Overlap of hydrogel material of the first portion 102 and porous material of the third portion 106 in the second portion 104, for example by the hydrogel material filling pores of the porous material, may securely anchor the first portion 102 to the third portion 106, for example compared to an implant in which a surface of a hydrogel material is adhered to a surface of another material. In some embodiments, a ratio of a height of the second portion 104 to a height of the third portion 106 is between about 1:5 and about 5:1 (e.g., about 1:5, about 1:4, about 1:3, about 1:2, about 1:1, about 2:1, about 3:1, about 4:1, about 5:1, ranges between such values, etc.). In some embodiments, a ratio of a height of the second portion 104 to a height of the ceramic material (e.g., a height of the second portion 104 and a height of the third portion 106) is between about 1:5 and about 1:1.1 (e.g., about 1:5, about 1:4, about 1:3, about 1:2, about 1:1.5, about 1:1.4, about 1:1.3, about 1:1.2, about 1:1.1, ranges between such values, etc.). In some embodiments, a ratio of a height of the third portion 106 to a height of the ceramic material (e.g., a height of the second portion 104 and a height of the third portion 106) is between about 1:5 and about 1:1.1 (e.g., about 1:5, about 1:4, about 1:3, about 1:2, about 1:1.5, about 1:1.4, about 1:1.3, about 1:1.2, about 1:1.1, ranges between such values, etc.).

Compared to an implant consisting essentially of hydrogel, an implant comprising porous material (e.g., porous ceramic, metal, plastic, etc.) may have a reduced height. For example, compared to implants consisting only or essentially of a hydrogel material, such hybrid implants can have a height that is reduced by between about 5% and about 30% (e.g., about 5%, about 10%, about 15%, about 20%, about 25%, about 30%, ranges between the foregoing percentages, etc.). In some embodiments, the third portion 106 of the implant 100 may provide improved or enhanced structural stability to the implant 100. Such improved or enhanced structural stability may be beneficial for use with large bones, although use with small bones is also possible.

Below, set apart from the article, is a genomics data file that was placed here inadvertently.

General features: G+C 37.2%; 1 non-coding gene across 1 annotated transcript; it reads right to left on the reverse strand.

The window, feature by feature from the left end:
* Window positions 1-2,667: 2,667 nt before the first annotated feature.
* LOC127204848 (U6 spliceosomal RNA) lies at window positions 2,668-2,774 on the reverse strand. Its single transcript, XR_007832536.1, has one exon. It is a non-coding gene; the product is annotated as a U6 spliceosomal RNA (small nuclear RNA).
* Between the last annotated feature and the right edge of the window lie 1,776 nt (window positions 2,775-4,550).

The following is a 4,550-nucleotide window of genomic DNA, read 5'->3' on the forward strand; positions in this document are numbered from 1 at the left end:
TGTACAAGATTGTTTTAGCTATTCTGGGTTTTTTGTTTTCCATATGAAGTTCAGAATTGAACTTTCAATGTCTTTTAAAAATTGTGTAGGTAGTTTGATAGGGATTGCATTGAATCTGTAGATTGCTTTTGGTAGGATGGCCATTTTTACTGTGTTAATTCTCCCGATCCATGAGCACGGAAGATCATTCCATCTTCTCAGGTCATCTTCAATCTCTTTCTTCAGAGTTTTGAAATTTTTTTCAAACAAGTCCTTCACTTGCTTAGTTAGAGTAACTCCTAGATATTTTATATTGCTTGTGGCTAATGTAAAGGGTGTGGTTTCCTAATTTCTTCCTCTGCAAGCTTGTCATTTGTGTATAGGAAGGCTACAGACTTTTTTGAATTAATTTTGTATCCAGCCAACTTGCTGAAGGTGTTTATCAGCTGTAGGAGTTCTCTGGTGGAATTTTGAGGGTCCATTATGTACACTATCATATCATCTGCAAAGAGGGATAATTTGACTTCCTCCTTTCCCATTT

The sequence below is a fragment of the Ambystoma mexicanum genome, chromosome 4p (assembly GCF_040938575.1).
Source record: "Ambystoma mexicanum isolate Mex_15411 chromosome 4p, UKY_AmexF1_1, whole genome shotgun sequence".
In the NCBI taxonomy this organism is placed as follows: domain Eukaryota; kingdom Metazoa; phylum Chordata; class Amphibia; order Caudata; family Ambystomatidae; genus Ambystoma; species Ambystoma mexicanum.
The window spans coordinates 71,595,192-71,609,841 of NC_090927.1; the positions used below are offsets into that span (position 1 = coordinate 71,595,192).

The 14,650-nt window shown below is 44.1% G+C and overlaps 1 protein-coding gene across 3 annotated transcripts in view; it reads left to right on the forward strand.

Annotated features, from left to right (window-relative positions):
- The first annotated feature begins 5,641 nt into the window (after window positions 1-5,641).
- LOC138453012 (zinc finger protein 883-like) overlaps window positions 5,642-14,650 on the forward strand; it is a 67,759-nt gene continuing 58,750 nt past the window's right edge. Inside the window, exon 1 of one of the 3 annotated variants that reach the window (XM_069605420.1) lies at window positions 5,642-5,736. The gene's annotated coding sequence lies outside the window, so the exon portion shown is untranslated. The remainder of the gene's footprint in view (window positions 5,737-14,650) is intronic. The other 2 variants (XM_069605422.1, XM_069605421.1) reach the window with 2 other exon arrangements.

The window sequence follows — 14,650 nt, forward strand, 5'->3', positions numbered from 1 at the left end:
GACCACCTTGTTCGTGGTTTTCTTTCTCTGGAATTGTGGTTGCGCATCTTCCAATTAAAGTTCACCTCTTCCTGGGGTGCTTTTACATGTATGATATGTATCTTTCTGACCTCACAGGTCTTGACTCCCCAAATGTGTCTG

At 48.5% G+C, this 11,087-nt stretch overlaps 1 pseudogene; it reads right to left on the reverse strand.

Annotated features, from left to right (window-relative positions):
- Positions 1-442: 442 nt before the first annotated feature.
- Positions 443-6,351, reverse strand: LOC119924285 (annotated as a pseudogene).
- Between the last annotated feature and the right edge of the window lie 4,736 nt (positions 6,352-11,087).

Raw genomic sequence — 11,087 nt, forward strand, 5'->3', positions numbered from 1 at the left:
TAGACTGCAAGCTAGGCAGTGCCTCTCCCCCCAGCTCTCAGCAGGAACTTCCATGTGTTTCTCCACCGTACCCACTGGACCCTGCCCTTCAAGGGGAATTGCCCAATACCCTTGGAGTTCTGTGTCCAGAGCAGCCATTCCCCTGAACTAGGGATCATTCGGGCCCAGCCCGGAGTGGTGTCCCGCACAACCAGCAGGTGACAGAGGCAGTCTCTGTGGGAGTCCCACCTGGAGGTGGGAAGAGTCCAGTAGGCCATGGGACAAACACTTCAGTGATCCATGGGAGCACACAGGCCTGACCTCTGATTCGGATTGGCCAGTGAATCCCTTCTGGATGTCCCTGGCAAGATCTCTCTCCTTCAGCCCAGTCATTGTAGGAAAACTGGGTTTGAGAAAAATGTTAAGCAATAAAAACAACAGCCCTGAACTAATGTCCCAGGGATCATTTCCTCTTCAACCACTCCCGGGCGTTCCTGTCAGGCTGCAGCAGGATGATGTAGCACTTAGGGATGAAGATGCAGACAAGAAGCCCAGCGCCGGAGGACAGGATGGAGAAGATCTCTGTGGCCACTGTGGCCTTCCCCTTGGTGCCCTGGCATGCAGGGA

Although the implant 100 is schematically illustrated as a cylindrical plug, other shapes of the implant 100 are also possible. For example, an upper surface of the first portion 102 may be contoured to abut particular anatomy (e.g., planar (e.g., flat), non-planar (e.g., curved, concave, convex, undulating, fluted)). The implant 100 can include a generally circular or oval cross-sectional shape. In some embodiments, the implant 100 is generally shaped like a cylinder or a mushroom. The overall shape of any of the implants disclosed herein can vary depending on the specific application or use. For example, the shape of at least part of a portion 102, 104, 106 can be generally polygonal (e.g., rectangular, round, hexagonal), irregular, and/or the like.